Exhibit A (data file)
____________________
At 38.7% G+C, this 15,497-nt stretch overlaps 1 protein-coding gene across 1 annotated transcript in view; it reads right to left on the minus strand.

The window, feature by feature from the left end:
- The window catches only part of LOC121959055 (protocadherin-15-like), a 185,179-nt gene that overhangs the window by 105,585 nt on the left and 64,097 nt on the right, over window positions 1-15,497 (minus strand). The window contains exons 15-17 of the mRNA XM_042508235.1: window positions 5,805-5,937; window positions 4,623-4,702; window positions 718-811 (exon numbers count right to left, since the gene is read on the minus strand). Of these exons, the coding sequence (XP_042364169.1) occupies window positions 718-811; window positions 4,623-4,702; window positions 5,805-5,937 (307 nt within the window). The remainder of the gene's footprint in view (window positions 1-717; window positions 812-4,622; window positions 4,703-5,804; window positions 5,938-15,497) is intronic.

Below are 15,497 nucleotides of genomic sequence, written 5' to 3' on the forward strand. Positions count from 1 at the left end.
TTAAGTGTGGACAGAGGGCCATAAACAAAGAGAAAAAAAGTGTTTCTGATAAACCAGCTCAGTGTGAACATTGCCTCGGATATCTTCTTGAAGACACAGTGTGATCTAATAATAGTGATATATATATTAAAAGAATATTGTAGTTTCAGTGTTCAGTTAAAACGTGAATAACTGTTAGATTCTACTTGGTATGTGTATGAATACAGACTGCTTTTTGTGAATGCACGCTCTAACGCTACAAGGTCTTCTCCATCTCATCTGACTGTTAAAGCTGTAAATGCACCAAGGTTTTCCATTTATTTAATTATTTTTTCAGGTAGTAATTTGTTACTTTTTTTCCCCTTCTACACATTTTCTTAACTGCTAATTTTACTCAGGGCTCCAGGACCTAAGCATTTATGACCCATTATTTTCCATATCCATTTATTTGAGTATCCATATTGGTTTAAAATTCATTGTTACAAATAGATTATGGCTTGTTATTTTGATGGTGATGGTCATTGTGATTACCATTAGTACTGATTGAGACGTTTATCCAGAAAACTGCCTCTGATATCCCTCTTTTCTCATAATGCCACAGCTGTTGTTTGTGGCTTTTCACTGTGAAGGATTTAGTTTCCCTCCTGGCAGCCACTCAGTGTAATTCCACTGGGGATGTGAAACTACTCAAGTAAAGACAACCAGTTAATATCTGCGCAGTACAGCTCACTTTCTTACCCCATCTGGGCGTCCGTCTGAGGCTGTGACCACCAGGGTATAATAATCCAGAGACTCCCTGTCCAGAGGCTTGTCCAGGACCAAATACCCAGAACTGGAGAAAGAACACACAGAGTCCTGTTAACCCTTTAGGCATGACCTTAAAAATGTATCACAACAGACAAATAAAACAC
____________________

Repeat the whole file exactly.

At 38.7% G+C, this 15,497-nt stretch overlaps 1 protein-coding gene across 1 annotated transcript in view; it reads right to left on the minus strand.

The window, feature by feature from the left end:
- The window catches only part of LOC121959055 (protocadherin-15-like), a 185,179-nt gene that overhangs the window by 105,585 nt on the left and 64,097 nt on the right, over window positions 1-15,497 (minus strand). The window contains exons 15-17 of the mRNA XM_042508235.1: window positions 5,805-5,937; window positions 4,623-4,702; window positions 718-811 (exon numbers count right to left, since the gene is read on the minus strand). Of these exons, the coding sequence (XP_042364169.1) occupies window positions 718-811; window positions 4,623-4,702; window positions 5,805-5,937 (307 nt within the window). The remainder of the gene's footprint in view (window positions 1-717; window positions 812-4,622; window positions 4,703-5,804; window positions 5,938-15,497) is intronic.

Below are 15,497 nucleotides of genomic sequence, written 5' to 3' on the forward strand. Positions count from 1 at the left end.
TTAAGTGTGGACAGAGGGCCATAAACAAAGAGAAAAAAAGTGTTTCTGATAAACCAGCTCAGTGTGAACATTGCCTCGGATATCTTCTTGAAGACACAGTGTGATCTAATAATAGTGATATATATATTAAAAGAATATTGTAGTTTCAGTGTTCAGTTAAAACGTGAATAACTGTTAGATTCTACTTGGTATGTGTATGAATACAGACTGCTTTTTGTGAATGCACGCTCTAACGCTACAAGGTCTTCTCCATCTCATCTGACTGTTAAAGCTGTAAATGCACCAAGGTTTTCCATTTATTTAATTATTTTTTCAGGTAGTAATTTGTTACTTTTTTTCCCCTTCTACACATTTTCTTAACTGCTAATTTTACTCAGGGCTCCAGGACCTAAGCATTTATGACCCATTATTTTCCATATCCATTTATTTGAGTATCCATATTGGTTTAAAATTCATTGTTACAAATAGATTATGGCTTGTTATTTTGATGGTGATGGTCATTGTGATTACCATTAGTACTGATTGAGACGTTTATCCAGAAAACTGCCTCTGATATCCCTCTTTTCTCATAATGCCACAGCTGTTGTTTGTGGCTTTTCACTGTGAAGGATTTAGTTTCCCTCCTGGCAGCCACTCAGTGTAATTCCACTGGGGATGTGAAACTACTCAAGTAAAGACAACCAGTTAATATCTGCGCAGTACAGCTCACTTTCTTACCCCATCTGGGCGTCCGTCTGAGGCTGTGACCACCAGGGTATAATAATCCAGAGACTCCCTGTCCAGAGGCTTGTCCAGGACCAAATACCCAGAACTGGAGAAAGAACACACAGAGTCCTGTTAACCCTTTAGGCATGACCTTAAAAATGTATCACAACAGACAAATAAAACAC